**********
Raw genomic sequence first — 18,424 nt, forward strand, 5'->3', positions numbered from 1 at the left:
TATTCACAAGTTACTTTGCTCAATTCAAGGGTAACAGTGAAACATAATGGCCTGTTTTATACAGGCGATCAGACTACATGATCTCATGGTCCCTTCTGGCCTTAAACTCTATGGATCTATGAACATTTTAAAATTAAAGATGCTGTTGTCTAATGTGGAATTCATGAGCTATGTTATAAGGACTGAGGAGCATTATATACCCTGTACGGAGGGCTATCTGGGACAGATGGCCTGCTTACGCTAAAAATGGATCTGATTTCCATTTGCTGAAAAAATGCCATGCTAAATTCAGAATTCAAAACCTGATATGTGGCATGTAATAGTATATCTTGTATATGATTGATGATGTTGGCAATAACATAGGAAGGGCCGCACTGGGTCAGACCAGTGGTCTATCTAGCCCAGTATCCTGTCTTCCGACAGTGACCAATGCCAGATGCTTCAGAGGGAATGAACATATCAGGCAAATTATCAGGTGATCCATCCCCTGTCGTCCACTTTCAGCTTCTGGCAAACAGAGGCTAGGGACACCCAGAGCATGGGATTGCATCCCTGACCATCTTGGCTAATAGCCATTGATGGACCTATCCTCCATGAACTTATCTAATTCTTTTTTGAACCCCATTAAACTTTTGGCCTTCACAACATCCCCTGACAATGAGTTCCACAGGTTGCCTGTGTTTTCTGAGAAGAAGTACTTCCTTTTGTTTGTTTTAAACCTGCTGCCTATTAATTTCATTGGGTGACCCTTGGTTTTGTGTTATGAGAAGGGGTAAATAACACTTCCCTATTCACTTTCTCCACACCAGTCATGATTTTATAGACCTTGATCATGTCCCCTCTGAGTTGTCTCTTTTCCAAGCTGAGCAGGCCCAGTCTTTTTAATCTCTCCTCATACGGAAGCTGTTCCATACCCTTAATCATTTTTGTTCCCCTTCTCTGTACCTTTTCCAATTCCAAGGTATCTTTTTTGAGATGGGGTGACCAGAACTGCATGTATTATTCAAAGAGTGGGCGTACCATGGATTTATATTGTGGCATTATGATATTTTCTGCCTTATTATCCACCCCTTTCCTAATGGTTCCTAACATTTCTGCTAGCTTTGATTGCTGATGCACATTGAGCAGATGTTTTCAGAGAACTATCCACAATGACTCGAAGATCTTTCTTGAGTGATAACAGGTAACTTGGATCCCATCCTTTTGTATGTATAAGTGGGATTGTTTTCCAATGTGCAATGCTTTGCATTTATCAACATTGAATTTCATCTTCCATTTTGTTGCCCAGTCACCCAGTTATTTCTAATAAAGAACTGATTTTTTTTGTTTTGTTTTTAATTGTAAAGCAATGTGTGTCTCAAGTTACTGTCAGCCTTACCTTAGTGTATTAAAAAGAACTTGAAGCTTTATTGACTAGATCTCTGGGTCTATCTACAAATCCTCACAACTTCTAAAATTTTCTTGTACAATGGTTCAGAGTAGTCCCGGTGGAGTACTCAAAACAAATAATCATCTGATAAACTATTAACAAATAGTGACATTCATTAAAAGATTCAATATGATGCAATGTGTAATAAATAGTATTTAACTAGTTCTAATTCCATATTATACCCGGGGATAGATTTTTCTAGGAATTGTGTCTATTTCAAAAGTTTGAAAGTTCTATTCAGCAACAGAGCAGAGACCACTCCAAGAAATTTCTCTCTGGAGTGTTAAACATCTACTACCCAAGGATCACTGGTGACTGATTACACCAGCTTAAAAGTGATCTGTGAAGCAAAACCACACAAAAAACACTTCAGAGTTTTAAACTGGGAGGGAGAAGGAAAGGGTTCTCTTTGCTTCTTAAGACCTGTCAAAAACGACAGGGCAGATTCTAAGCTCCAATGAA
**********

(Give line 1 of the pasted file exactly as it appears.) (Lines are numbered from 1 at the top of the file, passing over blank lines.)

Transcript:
Raw genomic sequence first — 18,424 nt, forward strand, 5'->3', positions numbered from 1 at the left: